Based on the data, Market said he could more clearly explain what happened 100 years ago.
“The Blue Norther is just a cold front,” he said.
He described a cold front as the leading edge of a cool mass of air that is replacing a warm air mass. On a weather forecast map, a cold front is usually represented by a long blue line with blue triangles, Market said.
What made the storm even more powerful in 1911 was a line of thunderstorms that occurred immediately ahead of the cold front. When a thunderstorm comes with rain and snow ahead of a cold front, it makes the temperature drop more magnificent, he said.
Market said that during the research process, he often had to make scientific inferences based on the descriptions.
For example, according to the CAFNER article, the Tipton Times reported: “The rain came down in torrents and was followed by the most severe hailstorm witnessed here for 40 years. Almost every pane of glass in the west side of residences and business buildings in the city was broken.”
From that description, Market inferred that the storm likely came from the west in Tipton, which is in Moniteau County.
The newspapers also documented the storm's casualties — farmers, hunters and railroad personnel among them.
According to the article, the Miller County Autogram in Tuscumbia reported that a farmer was found frozen to death at his front gate. The newspaper also reported that "freezing to death in the middle of November is very unusual in Missouri."
The main reason for the high number of casualties — one newspaper reported 57 dead and 205 injured – was lack of communication, Market said.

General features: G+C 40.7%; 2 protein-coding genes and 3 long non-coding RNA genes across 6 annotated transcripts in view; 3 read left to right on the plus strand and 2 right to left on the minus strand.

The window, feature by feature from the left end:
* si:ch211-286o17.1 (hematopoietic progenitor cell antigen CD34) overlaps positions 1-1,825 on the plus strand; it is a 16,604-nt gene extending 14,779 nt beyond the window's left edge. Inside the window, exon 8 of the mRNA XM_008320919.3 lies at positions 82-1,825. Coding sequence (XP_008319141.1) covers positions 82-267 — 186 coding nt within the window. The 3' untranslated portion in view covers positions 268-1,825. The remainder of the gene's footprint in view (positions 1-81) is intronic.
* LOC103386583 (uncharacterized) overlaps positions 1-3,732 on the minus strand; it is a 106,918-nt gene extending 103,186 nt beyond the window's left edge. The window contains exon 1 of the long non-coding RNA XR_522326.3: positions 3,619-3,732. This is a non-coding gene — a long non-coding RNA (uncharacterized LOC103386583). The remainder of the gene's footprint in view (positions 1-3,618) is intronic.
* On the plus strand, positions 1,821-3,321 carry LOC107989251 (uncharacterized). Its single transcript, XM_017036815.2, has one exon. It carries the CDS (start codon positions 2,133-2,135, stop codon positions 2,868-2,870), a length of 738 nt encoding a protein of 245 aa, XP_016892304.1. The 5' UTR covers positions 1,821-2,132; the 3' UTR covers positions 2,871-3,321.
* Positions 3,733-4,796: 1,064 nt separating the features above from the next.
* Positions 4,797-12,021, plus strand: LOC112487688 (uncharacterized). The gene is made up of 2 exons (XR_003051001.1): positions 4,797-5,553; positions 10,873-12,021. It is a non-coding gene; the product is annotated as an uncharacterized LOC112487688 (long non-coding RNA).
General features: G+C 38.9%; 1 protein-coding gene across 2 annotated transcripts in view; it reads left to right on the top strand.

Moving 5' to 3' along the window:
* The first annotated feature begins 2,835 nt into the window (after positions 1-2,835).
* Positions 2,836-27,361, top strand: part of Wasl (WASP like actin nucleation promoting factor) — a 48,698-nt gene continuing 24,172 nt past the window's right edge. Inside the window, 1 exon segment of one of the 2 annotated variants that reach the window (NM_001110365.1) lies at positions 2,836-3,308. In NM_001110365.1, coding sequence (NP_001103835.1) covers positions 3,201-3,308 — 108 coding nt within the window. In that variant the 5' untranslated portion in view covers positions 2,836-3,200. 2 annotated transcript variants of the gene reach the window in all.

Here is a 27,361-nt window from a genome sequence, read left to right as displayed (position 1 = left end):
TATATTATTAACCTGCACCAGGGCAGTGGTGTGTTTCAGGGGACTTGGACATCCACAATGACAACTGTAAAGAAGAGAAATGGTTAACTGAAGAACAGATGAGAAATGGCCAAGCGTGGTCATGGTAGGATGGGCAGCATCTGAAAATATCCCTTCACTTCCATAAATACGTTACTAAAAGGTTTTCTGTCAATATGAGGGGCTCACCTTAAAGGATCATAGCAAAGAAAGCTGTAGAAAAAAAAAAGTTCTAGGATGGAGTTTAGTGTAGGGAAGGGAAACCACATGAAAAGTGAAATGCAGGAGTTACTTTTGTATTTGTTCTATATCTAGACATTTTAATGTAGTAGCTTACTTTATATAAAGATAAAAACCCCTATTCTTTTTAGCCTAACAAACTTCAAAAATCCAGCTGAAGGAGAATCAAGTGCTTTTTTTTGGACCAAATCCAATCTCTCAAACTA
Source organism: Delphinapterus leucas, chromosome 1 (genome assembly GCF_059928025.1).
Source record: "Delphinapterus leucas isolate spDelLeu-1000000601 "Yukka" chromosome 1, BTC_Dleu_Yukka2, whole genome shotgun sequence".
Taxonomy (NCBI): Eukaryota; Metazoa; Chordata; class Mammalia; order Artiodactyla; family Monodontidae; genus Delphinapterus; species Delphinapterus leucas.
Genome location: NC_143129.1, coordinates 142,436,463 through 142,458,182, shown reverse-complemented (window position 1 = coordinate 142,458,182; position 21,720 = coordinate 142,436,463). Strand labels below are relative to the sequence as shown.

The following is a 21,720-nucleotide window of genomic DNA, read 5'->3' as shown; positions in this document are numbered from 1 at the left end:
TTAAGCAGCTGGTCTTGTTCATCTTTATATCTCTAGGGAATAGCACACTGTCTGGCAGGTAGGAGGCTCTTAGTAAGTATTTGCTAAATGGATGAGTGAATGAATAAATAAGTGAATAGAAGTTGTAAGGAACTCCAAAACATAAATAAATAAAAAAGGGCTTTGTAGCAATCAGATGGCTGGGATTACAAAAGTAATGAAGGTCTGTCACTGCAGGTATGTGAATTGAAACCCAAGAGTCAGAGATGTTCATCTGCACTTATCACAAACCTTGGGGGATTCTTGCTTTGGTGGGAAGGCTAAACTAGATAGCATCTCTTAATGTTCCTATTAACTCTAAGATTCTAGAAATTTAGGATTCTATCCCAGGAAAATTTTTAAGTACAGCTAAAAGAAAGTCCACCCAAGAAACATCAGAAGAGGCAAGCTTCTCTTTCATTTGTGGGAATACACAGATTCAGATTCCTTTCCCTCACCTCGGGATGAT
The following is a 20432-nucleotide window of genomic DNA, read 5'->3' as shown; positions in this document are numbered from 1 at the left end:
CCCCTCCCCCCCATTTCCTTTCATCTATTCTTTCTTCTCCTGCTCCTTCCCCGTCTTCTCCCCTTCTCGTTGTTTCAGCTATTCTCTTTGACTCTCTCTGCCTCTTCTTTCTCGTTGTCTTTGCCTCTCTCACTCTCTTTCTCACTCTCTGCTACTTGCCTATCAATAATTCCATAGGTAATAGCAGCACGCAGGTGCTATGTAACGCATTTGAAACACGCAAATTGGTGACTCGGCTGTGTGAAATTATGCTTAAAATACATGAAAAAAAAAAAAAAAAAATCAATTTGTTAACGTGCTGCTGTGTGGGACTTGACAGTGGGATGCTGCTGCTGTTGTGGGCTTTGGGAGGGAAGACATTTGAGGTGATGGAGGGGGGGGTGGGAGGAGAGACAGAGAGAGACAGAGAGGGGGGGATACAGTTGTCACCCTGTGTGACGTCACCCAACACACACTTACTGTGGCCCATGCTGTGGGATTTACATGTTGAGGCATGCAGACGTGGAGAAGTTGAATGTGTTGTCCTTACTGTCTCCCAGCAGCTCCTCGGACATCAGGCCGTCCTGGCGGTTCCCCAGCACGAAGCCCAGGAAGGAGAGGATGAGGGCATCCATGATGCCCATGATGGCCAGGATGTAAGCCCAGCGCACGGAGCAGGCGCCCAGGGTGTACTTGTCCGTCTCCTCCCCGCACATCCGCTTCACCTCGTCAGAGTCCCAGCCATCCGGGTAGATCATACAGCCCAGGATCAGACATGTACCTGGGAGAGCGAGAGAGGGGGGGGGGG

At the beginning of the 20th century, commercial radio was uncommon. Most people had no idea the storm was coming and did not prepare for it, he said.
Today's scientists have the technology to forecast and inform people before such a disaster hits, he said.
Jayson Gosselin, a meteorologist at the National Weather Service, agreed.
“We would probably see some signs of a cold front this strong three to five days in advance," he said. "As we get closer to the event, we can refine predictions on the timing and how fast the temperature drop is."
Market said his computer model does not predict future weather patterns, but it does provide a better understanding of past events.
Randy Mertens, media relations coordinator for CAFNER, said the model can be an important tool.
“The more information we have about this very unique event, the better chance meteorologists will have to predict future ones," he said. "More lives will be saved."
Market said it’s wonderful to be able to create a 3-D model based on grass-roots data.
He compared the process to surveying a house. In the old days, he said, meteorologists only knew about the events on a ground level, or the floor.
“Nowadays we know everything from floor to ceiling and wall to wall," he said. "And with balloons and radar (to collect data), there’s no stone left unturned.”